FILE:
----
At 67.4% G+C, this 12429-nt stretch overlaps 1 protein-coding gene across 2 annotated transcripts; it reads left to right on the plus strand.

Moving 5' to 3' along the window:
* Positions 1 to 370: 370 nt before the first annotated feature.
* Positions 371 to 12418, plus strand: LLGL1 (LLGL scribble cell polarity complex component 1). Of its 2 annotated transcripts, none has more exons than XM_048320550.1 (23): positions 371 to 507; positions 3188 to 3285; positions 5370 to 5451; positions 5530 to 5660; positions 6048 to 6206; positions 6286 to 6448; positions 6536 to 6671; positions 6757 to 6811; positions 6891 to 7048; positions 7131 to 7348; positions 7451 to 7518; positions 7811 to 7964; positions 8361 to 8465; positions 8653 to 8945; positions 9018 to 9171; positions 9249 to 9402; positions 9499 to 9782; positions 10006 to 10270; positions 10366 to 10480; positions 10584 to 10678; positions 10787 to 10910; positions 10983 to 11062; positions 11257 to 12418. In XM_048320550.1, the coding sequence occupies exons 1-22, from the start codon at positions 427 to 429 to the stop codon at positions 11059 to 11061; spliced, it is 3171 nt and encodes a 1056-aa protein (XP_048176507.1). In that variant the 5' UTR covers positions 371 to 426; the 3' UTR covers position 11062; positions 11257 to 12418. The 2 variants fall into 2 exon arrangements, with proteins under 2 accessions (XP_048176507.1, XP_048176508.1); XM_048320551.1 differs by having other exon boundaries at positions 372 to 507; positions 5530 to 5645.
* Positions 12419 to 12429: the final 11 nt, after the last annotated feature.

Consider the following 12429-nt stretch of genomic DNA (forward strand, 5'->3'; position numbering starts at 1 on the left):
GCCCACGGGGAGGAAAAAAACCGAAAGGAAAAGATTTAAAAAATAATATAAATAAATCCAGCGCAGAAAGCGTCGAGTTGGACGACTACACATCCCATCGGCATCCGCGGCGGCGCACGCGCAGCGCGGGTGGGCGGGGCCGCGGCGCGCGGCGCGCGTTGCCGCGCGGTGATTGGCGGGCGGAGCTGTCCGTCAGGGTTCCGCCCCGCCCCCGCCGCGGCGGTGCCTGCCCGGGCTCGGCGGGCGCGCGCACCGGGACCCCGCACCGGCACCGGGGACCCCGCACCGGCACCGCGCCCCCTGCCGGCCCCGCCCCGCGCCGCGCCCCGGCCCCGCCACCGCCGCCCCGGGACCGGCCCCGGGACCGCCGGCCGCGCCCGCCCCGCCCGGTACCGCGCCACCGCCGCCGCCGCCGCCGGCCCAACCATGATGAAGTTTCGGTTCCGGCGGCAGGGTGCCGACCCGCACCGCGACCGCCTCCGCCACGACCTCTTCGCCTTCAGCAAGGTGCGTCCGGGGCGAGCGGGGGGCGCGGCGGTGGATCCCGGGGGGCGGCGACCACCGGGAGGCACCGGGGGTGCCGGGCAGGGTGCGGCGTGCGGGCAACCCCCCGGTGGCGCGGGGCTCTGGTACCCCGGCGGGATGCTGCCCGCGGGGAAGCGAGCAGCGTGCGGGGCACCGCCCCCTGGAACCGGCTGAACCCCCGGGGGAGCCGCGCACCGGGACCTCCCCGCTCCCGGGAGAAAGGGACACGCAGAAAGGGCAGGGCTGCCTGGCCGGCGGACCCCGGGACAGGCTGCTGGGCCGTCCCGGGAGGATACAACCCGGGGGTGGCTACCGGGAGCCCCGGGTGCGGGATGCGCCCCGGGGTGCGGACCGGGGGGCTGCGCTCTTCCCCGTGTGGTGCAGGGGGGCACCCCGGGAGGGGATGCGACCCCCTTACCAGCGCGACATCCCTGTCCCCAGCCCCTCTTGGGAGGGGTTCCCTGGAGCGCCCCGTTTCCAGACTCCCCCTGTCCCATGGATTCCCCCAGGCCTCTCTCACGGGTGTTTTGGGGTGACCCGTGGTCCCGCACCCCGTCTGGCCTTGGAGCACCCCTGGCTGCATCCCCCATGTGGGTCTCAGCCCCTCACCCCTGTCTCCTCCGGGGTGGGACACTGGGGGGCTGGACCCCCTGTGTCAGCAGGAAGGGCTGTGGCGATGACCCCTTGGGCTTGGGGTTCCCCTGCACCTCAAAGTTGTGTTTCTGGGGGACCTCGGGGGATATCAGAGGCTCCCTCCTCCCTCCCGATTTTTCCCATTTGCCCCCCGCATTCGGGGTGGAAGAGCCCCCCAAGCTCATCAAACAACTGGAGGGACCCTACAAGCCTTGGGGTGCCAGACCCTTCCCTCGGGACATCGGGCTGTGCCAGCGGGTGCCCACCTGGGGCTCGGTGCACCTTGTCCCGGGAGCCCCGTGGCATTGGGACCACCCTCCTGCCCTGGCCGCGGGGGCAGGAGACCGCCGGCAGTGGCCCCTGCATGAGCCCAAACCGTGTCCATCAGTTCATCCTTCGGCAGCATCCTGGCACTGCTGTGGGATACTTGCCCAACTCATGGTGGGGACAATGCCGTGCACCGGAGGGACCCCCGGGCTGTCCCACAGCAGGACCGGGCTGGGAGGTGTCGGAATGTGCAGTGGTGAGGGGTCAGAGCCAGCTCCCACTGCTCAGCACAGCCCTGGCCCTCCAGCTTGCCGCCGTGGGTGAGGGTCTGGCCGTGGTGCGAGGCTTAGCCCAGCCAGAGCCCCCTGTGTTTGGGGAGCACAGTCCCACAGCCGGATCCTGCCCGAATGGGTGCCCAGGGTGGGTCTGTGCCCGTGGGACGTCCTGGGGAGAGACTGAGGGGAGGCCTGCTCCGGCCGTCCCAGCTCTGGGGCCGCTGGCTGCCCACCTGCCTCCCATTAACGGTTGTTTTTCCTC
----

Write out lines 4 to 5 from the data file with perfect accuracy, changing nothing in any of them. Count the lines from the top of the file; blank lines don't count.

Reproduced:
* Positions 371 to 12418, plus strand: LLGL1 (LLGL scribble cell polarity complex component 1). Of its 2 annotated transcripts, none has more exons than XM_048320550.1 (23): positions 371 to 507; positions 3188 to 3285; positions 5370 to 5451; positions 5530 to 5660; positions 6048 to 6206; positions 6286 to 6448; positions 6536 to 6671; positions 6757 to 6811; positions 6891 to 7048; positions 7131 to 7348; positions 7451 to 7518; positions 7811 to 7964; positions 8361 to 8465; positions 8653 to 8945; positions 9018 to 9171; positions 9249 to 9402; positions 9499 to 9782; positions 10006 to 10270; positions 10366 to 10480; positions 10584 to 10678; positions 10787 to 10910; positions 10983 to 11062; positions 11257 to 12418. In XM_048320550.1, the coding sequence occupies exons 1-22, from the start codon at positions 427 to 429 to the stop codon at positions 11059 to 11061; spliced, it is 3171 nt and encodes a 1056-aa protein (XP_048176507.1). In that variant the 5' UTR covers positions 371 to 426; the 3' UTR covers position 11062; positions 11257 to 12418. The 2 variants fall into 2 exon arrangements, with proteins under 2 accessions (XP_048176507.1, XP_048176508.1); XM_048320551.1 differs by having other exon boundaries at positions 372 to 507; positions 5530 to 5645.
* Positions 12419 to 12429: the final 11 nt, after the last annotated feature.